Advantages of no-till vegetables There is a substantial saving in fuel, tractors and implements. You have quicker access to the land for planting after rainy periods. There is no leaching of nitrogen after heavy rain in soil where the organic matter has already built up. The organic matter will retain both ammonia and nitrate forms of nitrogen. Non-organic soil will only prevent ammonia from leaching. It makes a huge difference to know that nitrogen is intact after periods of heavy rain. Your crop has far better resistance to pests and diseases. I never spray my beans and there is not one pod with a hole. The taste is far superior. The vegetables are much sweeter and have a better shelf life. This is of great benefit to organic growers. Earthworms increase dramatically and do much of the composting and aeration. They make unavailable plant nutrients available to the crop. There is a balance of soil organisms, including mycorrhiza, which hate cultivation. Having the correct soil organisms reduces fertiliser inputs. Many soil diseases, such as pythium, disappear. The soil pH stabilises at the desired level. Disadvantages of no-till Certain implements are incompatible with the system.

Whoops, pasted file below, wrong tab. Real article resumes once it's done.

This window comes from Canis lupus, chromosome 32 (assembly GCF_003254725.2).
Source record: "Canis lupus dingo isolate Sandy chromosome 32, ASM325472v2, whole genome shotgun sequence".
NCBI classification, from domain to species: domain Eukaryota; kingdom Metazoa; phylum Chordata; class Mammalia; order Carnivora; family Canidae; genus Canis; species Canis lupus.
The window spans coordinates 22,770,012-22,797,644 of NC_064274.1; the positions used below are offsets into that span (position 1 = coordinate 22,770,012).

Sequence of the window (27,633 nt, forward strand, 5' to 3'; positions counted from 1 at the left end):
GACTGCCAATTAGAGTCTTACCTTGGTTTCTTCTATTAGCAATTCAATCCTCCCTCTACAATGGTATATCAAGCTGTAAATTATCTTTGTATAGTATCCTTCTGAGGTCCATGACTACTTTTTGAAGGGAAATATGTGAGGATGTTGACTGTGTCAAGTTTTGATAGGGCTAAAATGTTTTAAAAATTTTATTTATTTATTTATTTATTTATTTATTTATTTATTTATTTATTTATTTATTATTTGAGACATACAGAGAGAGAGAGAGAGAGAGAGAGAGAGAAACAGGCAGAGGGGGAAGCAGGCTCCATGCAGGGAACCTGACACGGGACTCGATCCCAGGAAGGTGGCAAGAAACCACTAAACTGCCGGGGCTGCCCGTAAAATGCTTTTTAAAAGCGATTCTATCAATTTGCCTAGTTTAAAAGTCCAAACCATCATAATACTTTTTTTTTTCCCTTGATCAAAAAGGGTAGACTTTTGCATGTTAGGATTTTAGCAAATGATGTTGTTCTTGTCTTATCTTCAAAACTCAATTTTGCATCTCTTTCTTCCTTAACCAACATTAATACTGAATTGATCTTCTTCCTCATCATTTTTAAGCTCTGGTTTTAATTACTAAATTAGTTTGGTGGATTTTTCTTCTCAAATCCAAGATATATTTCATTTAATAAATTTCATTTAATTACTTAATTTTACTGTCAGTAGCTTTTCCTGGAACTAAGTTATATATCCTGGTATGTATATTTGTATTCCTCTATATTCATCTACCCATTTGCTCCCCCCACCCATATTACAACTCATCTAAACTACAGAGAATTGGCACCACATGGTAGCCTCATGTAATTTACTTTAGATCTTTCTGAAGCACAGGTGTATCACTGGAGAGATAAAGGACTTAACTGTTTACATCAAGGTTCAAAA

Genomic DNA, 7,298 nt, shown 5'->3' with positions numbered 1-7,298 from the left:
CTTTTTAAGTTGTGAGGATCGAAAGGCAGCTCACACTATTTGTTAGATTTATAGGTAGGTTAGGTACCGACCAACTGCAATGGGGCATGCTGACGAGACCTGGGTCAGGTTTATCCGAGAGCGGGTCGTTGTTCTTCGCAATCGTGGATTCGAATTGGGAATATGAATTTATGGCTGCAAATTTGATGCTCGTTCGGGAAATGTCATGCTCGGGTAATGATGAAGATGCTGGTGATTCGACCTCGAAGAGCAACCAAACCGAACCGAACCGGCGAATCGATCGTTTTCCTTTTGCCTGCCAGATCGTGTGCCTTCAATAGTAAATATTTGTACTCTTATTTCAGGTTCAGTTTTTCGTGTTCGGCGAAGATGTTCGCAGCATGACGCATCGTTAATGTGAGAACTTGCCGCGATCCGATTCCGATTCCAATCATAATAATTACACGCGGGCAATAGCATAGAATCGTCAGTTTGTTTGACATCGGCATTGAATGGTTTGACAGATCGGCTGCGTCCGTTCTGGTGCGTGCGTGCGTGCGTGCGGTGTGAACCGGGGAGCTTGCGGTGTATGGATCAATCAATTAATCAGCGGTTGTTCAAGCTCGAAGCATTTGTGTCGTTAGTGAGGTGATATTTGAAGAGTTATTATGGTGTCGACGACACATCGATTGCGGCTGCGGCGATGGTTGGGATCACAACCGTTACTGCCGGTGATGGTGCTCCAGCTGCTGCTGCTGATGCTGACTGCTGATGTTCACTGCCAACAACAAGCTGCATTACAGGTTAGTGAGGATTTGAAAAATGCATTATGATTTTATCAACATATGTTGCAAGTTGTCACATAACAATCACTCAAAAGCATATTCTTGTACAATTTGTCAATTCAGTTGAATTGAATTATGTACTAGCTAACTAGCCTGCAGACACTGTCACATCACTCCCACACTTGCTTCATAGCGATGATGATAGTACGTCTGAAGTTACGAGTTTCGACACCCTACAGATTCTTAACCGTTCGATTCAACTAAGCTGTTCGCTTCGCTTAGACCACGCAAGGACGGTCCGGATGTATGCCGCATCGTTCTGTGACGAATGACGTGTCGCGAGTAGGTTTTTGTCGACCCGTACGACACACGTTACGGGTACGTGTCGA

Trailers and tractors must all fit the pathways between the beds. Diseases like blackleg in brassicas may carry over longer in the undecomposed residue on the surface. There are products which can be sprayed on to speed up the breakdown. In certain areas, you can have bigger problems with certain bugs. The higher the organic matter, the more attractive it is for chafer beetle larvae, for example. Ideal for organic and emerging farmers he system is especially useful for resource-poor farmers as there is less capital investment in tractors and implements. Organic growers should also take this route, as it does away with the expense and time-consuming effort of making compost. Costs are down, production up and farming becomes easier. F or some, it may be difficult to implement, but if you understand the principles you can revert to traditional methods occasionally for crops like potatoes, and then return to no-till. he efficient-looking heavy land preparation that we are familiar with may appear grand, organised and scientific, but this is just a veneer covering a rotten system. Most vegetable farmers do far more tillage than is necessary to achieve their purpose. |fw